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What Is Medicare Part C?

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Medicare Part C is an alternative name for Medicare Advantage. Medicare Part C is another way to get your Medicare Part A and Part B benefits from a private insurance company. According to the National Institutes of Health (NIH) Medicare Part C gives Medicare beneficiaries a choice of health insurance plans. Medicare Part C also transfers the efficiencies and cost savings of managed care in the private sector to Medicare beneficiaries. Medicare Part C is still regulated by the federal government.

What does Medicare Part C cover?

Medicare Advantage plans must cover everything that Original Medicare (Part A and Part B) cover. This generally includes:

  • Inpatient hospital care
  • Skilled nursing facility care
  • Lab tests
  • Surgery
  • Some home health care
  • Doctor visits
  • Durable medical equipment, like wheelchairs and walkers
  • Preventive services, such as certain vaccines
  • Emergency and urgent care

If you have Medicare Part C, hospice care is still covered by Medicare Part A.

Medicare Part C may also cover additional services that Original Medicare generally doesn’t cover such as:

  • Prescription drugs
  • Routine dental care
  • Routine vision care including eyeglasses
  • Routine hearing care including hearing aids
  • Fitness benefits

Coverage of supplemental benefits may vary from plan to plan. For example, some Medicare Part C plans may pay $1,000 every three years for hearing aids and some plans may not cover hearing aids.

Each Medicare Advantage plan with prescription drug coverage has its own formulary, which is a list of covered prescription drugs. Check the formulary to make sure that your particular prescription drugs are covered. The formulary may change at any time but you will receive notice from your plan when necessary.

Can I combine Medicare Advantage with other parts of Medicare?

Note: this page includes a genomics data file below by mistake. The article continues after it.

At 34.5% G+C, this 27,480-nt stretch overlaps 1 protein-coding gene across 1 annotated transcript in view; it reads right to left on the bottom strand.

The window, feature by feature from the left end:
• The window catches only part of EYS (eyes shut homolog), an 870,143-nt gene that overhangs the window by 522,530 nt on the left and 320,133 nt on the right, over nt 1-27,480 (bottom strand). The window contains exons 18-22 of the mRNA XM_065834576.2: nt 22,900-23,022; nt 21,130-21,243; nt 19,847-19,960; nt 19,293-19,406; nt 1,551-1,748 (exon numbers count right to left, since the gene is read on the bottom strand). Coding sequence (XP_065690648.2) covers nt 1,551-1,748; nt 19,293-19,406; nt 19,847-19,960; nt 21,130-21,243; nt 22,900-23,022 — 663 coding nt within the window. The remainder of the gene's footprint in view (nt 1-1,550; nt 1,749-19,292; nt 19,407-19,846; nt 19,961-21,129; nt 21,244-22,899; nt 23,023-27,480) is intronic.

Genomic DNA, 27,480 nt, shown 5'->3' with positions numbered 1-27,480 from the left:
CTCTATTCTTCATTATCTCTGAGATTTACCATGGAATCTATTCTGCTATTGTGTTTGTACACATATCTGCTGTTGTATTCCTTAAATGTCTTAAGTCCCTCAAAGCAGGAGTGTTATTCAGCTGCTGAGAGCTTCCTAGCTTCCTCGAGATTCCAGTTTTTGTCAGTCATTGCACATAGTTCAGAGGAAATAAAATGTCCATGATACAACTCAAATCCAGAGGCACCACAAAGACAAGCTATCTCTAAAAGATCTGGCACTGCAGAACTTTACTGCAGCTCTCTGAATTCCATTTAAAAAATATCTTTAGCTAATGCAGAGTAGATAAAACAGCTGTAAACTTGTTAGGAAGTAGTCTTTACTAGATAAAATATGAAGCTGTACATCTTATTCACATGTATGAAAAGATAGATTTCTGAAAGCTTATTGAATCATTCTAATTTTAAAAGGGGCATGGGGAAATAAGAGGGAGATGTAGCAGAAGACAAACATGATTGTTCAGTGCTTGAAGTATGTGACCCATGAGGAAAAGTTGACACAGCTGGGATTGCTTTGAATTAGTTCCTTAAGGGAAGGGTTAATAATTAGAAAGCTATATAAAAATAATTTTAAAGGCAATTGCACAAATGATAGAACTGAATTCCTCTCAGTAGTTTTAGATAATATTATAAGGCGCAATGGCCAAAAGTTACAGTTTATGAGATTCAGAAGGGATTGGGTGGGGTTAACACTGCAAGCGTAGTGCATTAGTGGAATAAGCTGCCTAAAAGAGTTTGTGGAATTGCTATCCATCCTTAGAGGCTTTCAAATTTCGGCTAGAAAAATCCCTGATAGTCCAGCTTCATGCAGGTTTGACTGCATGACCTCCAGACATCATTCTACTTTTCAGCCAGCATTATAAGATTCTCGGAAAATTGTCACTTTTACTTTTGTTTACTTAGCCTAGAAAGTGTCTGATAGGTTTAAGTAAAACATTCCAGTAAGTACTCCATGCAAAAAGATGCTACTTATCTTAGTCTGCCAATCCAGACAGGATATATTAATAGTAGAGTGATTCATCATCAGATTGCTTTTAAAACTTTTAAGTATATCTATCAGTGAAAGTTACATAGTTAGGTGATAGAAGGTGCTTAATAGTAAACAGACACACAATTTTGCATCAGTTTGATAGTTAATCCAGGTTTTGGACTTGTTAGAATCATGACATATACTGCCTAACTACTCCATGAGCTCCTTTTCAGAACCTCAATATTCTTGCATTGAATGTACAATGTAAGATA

Parts of Medicare include Medicare Part A (hospital insurance), Medicare Part B (medical insurance) and Medicare Part D (prescription drug coverage). Most Medicare Part C plans already include the benefits of Medicare Part A, Part B, and Part D so Medicare Part C should be all the coverage you need.

Another type of Medicare plan is called Medicare Supplement (Medigap). Medicare Supplement plans cover Medicare out-of-pocket costs including copayments, coinsurance, and deductibles. A Medicare Supplement plan cannot be used together with a Medicare Part C plan.

How much does a Medicare Part C plan cost?

The cost of a Medicare Part C plan can vary from plan to plan. Some costs you may pay include:

  • A monthly premium: this is the amount you pay whether you use the plan’s services or not. Some Medicare Advantage plans have a $0 monthly premium; however you must continue to pay your Part B premium.
  • A deductible: this is the amount you pay before your plan begins to pay. Some Medicare Advantage plans have separate deductibles for medical expenses and prescription drugs. Some Medicare Advantage plans do not have deductibles.
  • Copayments or coinsurance: This is the amount you pay every time you receive services. For example, you might pay a $10 copayment to visit your primary care physician and a $35 copayment to visit a specialist.

All Medicare Part C plans have an annual out-of-pocket maximum. This is a set amount, for example, $5,000, that you pay and then all of your covered medical expenses are paid for by the plan. Original Medicare has no out-of-pocket maximum.

How do I qualify for Medicare Part C?

To qualify for Medicare Part C you must:

  • Have Medicare Part A and Part B
  • Live in the Medicare Part C plan’s service area
  • Generally not have end-stage renal disease (ESRD)

To qualify for Medicare Part A and Part B you must be

  • Age 65 or older
  • Have disability and been receiving Social Security benefits for two years
  • Have Lou Gehrig’s disease (ALS)
  • Have end-stage renal disease (ESRD)

You may be able to qualify for Medicare Part C Special Needs Plan if you have ESRD.

When can I enroll in Medicare Part C?

You can enroll in Medicare Part C during your initial enrollment period. This is a 7 month period that begins three months before you turn 65, includes the month you turn 65, and ends three months after the month you turn 65. If you miss your initial enrollment period, you can still enroll in Medicare Part C during Medicare Open Enrollment each year. Open Enrollment is from October 15-December 7.

Do you want to start shopping for Medicare Part C today? Just enter your zip code on this page to start comparing plans in your area.

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